Some have likened the film to something like Fatal Attraction, with the idea of obsession and guilt both featuring as central to both… however, for me, Enduring Love was much more of a treatise on the nature of love, and the whys and wherefores of such. For example, it is important to note that Joe is a professor who studies the nature of love, and the human qualities one would require to endure love, when, in reality, it is the unhinged and unwanted fellow witness Jed that really understands the true sense of blind obsession, so central to such feelings.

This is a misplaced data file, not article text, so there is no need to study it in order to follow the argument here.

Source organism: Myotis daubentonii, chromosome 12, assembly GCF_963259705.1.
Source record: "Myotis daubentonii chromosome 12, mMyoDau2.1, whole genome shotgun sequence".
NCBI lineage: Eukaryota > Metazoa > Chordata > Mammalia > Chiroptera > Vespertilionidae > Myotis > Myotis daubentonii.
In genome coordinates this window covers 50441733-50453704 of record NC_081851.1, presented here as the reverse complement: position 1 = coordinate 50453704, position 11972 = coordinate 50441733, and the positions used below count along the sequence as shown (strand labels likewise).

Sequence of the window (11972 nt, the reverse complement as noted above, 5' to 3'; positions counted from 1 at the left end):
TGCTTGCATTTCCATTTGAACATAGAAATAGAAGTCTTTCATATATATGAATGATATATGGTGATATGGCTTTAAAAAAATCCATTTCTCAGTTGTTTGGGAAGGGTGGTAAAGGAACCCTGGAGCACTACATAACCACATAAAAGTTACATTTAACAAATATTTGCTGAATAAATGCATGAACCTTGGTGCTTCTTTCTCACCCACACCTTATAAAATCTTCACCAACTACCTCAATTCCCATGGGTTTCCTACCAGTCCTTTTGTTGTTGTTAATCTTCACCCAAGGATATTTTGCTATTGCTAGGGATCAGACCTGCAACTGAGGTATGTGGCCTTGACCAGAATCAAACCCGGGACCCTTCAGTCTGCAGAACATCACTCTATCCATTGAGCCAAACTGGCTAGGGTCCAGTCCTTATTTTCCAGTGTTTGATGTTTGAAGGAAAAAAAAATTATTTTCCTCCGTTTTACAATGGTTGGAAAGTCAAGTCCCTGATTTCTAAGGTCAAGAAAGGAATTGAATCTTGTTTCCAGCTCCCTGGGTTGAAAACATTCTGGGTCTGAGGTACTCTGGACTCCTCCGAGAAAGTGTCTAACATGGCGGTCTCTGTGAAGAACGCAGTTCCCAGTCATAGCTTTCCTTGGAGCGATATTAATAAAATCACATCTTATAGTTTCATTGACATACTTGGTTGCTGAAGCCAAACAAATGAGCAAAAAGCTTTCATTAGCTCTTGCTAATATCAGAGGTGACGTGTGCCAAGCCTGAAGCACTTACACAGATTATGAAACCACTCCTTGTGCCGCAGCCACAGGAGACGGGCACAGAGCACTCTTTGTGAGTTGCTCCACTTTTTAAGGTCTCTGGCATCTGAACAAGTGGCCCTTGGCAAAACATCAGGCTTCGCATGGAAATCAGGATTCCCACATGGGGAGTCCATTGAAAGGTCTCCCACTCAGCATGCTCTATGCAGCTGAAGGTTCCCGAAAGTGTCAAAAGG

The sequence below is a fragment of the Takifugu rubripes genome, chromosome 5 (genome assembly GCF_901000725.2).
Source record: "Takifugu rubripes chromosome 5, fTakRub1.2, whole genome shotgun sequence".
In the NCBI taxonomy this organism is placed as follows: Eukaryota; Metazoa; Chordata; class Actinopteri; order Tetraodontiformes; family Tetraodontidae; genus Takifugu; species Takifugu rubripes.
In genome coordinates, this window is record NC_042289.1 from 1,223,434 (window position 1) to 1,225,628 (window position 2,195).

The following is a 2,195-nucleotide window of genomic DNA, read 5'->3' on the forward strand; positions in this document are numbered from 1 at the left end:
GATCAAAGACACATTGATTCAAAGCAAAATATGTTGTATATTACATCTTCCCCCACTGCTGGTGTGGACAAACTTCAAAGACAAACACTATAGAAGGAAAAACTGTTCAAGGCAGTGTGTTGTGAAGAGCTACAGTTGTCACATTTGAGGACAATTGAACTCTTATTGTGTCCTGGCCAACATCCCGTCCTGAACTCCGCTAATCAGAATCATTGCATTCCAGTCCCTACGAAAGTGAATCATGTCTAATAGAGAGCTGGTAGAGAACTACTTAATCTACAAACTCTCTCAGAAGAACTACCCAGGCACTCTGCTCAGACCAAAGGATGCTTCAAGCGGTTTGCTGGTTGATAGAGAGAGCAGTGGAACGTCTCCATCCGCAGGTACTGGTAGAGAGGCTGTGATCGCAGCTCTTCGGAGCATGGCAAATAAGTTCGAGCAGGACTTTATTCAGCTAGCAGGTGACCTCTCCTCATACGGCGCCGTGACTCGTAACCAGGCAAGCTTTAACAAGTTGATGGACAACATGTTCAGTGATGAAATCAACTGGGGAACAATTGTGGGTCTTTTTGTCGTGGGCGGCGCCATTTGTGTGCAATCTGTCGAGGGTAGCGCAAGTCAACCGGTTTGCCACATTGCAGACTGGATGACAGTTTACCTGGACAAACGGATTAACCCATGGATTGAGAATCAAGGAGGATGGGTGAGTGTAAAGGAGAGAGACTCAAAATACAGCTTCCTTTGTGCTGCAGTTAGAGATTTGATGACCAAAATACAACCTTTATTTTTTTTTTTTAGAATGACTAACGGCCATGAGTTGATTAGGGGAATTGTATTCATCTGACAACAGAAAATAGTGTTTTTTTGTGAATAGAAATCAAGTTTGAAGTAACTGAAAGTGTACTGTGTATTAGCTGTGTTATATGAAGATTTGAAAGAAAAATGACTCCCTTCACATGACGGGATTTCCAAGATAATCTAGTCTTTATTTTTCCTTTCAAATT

The style of the film manages to be both low-key and visually distinctive, with Michell employing a style similar to his previous film, The Mother, with hand-held cameras that offer a reality – but also, manage to convey the wavering uncertainty and voyeuristic intrusion so central to the plot – coupled with staccato editing, optical filters, rich composition and an extraordinary use of locations (all captured in glorious 2:35.1 widescreen). The performances are of an extremely high calibre as well, with Daniel Craig bringing a smug-pomposity, but also a vulnerability to his role of the logical professor pushed to an illogical limit, whilst Samantha Morton offers support as the bewildered Claire, who has to question Joe’s mental stability as he begins obsessing about the accident and his newly acquired “friend”. However, much more impressive, if only for the fact that he delivers a performance completely against every other role I’ve ever seen him attempt, is Rhys Ifans, who embodies the lonely and perhaps somewhat disturbed Jed with a quiet, contemplative spirit that goes against the kind of melodramatic, raving lunatics found in similar, Hollywood endeavours.